Lesson Learned in Detroit: How Important is Narrative Change?

, MAY 3, 2017 tagged as urban agriculture food justice community food projects

The answer is, very. I came to this conclusion after a recent trip to Detroit, MI, also known as the “motor city.” I was there to attend the Detroit Food 2017 Summit and participate in WhyHunger’s Midwest Gathering of emergency food providers who came together to discuss the emergency food system and think about how we can collectively transform it to one that focuses on long-term solutions and is socially just, to truly end hunger. With that purpose in mind, learning about using narrative change as a strategy to achieve that transformation was a key activity. Narrative, or stories, influence our perspectives on every issue, including our view of hunger and poverty, and we hear them every day, be it through the media, friends, family, coworkers, books, etc. As we take in news we should think about the words used, how they were said, who is saying them and why.

Think about the stories you’ve heard of about Detroit. Now, what immediately comes to mind? Perhaps bankruptcy? Abandoned homes? Urban? Poor? Well, I’d like to help shift that narrative a bit by giving examples of a resilient community, thriving businesses, urban gardens and hope. Below, are the community-led organizations and businesses I got to learn a little about during my time in Detroit. Hopefully, even as short summaries, they leave you as inspired as I was.

Georgia Street Collective

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Resident Mark Covington started The Georgia Street Community Collective (GSCC) in 2008. Originally, it was meant to be a beautification project but as they cleaned up the empty lots in the neighborhood Mark became inspired to start a community garden. He wanted to help the elders in the area who struggle to pay for both medicine and food, and empower the youth and provide them with structure. GSCC is achieving that by focusing on health, education, leadership skill development and protection to rebuild and sustain their community one house at a time. They offer school supply giveaways, holiday dinners, Easter egg hunts and more – all free to residents. They sell honey and eggs, and one of their goals is to have a fully functional greenhouse by next year. You can give a donation or learn more here.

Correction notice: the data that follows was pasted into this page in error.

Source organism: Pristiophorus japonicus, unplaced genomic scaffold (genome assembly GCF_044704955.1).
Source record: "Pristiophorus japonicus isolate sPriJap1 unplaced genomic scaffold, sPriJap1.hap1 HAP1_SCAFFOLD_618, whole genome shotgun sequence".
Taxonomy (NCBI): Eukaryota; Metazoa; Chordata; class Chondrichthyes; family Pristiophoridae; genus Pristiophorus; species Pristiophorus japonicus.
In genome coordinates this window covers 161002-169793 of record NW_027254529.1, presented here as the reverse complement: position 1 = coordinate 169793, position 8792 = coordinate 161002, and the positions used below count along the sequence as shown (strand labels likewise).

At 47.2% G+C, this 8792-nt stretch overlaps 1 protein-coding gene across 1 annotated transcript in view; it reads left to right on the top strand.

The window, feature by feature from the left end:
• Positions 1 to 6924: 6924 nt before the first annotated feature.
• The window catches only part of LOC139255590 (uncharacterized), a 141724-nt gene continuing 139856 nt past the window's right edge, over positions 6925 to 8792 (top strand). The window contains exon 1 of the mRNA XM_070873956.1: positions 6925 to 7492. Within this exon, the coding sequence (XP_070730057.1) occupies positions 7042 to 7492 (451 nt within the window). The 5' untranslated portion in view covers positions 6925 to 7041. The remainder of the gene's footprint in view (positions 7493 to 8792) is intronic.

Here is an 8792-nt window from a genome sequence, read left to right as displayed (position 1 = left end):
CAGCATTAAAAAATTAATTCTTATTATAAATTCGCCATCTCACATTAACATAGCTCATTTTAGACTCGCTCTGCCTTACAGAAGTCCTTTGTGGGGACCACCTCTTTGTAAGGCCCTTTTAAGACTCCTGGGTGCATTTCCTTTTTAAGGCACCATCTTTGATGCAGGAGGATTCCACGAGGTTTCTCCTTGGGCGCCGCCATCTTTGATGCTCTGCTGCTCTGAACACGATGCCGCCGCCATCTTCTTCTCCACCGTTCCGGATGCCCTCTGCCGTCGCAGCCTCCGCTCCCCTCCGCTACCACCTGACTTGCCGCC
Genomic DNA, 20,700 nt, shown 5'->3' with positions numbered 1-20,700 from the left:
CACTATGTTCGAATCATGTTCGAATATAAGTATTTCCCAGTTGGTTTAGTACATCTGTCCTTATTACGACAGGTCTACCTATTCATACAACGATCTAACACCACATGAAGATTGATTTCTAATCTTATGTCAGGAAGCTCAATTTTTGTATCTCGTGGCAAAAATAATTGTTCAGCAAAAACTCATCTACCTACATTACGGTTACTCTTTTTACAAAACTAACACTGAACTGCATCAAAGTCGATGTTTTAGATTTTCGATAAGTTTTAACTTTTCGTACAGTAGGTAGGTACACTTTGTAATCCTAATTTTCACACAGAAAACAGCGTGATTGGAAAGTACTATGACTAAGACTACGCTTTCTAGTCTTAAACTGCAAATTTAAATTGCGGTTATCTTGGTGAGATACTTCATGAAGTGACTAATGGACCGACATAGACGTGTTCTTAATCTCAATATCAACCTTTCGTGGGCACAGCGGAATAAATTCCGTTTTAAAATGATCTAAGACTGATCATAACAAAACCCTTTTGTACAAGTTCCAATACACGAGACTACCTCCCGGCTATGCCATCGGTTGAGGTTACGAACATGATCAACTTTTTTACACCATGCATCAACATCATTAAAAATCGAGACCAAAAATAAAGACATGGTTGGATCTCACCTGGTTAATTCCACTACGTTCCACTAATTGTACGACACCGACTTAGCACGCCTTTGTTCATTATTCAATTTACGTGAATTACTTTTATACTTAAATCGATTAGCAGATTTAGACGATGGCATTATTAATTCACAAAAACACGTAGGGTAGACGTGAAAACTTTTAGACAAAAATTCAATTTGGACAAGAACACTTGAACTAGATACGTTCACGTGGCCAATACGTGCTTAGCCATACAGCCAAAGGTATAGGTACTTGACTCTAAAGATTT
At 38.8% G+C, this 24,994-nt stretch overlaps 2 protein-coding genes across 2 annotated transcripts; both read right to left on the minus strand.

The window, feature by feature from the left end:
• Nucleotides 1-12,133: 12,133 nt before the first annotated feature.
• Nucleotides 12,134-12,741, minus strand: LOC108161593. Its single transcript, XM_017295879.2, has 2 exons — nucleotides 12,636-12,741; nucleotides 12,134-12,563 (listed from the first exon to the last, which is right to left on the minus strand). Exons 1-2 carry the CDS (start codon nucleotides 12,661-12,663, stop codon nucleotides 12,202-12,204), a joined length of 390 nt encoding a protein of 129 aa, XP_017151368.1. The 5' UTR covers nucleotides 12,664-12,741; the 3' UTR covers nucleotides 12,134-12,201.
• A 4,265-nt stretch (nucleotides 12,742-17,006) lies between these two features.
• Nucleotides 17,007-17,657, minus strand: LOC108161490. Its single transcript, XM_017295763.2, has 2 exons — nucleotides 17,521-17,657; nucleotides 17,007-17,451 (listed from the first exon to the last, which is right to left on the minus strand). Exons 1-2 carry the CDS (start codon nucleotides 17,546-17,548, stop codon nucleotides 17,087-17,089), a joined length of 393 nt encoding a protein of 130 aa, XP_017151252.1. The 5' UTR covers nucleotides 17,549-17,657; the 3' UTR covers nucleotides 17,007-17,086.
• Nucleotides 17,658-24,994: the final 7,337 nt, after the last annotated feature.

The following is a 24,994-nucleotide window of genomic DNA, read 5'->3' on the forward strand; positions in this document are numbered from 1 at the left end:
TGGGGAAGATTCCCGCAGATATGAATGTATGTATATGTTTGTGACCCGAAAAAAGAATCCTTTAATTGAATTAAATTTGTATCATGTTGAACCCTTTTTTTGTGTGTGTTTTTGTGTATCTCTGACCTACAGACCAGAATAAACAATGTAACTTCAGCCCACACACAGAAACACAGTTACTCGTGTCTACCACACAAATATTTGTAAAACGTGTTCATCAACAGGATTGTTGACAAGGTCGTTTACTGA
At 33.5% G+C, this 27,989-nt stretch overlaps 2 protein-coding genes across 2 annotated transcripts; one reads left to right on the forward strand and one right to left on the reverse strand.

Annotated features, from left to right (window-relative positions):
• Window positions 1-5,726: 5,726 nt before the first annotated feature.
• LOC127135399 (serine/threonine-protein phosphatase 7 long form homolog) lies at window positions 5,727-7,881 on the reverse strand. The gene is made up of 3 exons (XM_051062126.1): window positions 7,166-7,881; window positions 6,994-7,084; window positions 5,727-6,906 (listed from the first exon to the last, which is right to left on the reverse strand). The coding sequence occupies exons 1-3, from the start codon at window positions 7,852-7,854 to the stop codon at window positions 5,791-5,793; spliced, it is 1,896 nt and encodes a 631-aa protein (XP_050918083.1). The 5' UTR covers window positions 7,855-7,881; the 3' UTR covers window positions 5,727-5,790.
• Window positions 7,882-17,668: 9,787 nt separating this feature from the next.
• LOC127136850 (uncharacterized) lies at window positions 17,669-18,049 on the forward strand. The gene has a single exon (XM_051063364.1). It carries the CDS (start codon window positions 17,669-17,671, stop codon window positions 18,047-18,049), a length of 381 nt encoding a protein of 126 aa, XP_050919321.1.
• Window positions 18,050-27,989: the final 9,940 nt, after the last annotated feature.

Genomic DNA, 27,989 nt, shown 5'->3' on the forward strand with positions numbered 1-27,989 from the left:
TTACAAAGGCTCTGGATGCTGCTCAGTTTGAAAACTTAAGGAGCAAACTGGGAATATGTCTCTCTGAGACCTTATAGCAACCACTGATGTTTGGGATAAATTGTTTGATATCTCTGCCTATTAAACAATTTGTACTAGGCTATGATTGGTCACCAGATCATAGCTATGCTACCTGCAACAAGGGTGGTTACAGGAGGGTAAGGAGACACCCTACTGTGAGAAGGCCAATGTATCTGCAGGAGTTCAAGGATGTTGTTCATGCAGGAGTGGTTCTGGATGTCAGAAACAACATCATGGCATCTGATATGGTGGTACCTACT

Detroit Friends Potato Chips Co.

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Located in Detroit’s Hope District, Detroit Friends Potato Chips. Co. is a wonderful example of a locally-grown, sustainable business that gives back. So wonderful in fact, that Oprah even knows about them! Detroit Friends is the brainchild of Michael Wimberley who wanted to renew his relationship with the earth and think about ways he could help fix Detroit’s economy by creating work and opportunity for those around him. Detroit Friends started growing potatoes on a vacant lot and soon realized making potato chips could be the right business model for them. Mike enrolled in a food lab business incubator, and after many tries and failed experiments; their potato chip was born. Their story caught attention of Oprah Winfrey and in 2016 they made it into Oprah’s Favorite Things list. Mike’s advice, “Be entrepreneurial, and never give up.” Detroit Friends gives back to the community by sourcing their Russet potato from a 3rd-generation farmer in MI and has become a community hub by having a soup kitchen and senior program. Order these delicious chips here, I personally recommend the Lemon Pepper flavor :)

The Farmer’s Hand

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Last, but certainly not least, is the woman-owned The Farmer’s Hand located in Detroit’s Corktown neighborhood. Founded by Rohani Foulkes and Kiki Louya, The Farmer’s Hand is part grocery, part café, and part farmers market that is dedicated to selling 100% locally grown and produced goods. As Kiki explained to us, they believe in growing agriculture in Michigan and helping farmers earn a living wage to create a better ecosystem. Developing personal relationships with farmers and telling their stories is essential, so people know where their food came from. They have over 100 different partners, 70 cents of each dollar goes directly back to their partners and they focus on providing seasonal, culturally appropriate foods. Check out their website to learn more and be sure to visit next time you’re in Detroit!

After reading a little about these community groups and organizations, I hope now when you hear “Detroit” you think about something different - the amazing people, thriving small businesses, food justice and self-determining communities. We should all think critically and evaluate the different narratives we hear and challenge ourselves to speak up or add new perspectives to conversations when we can.

Read 386 times Last modified on Wednesday, 03 May 2017 15:18

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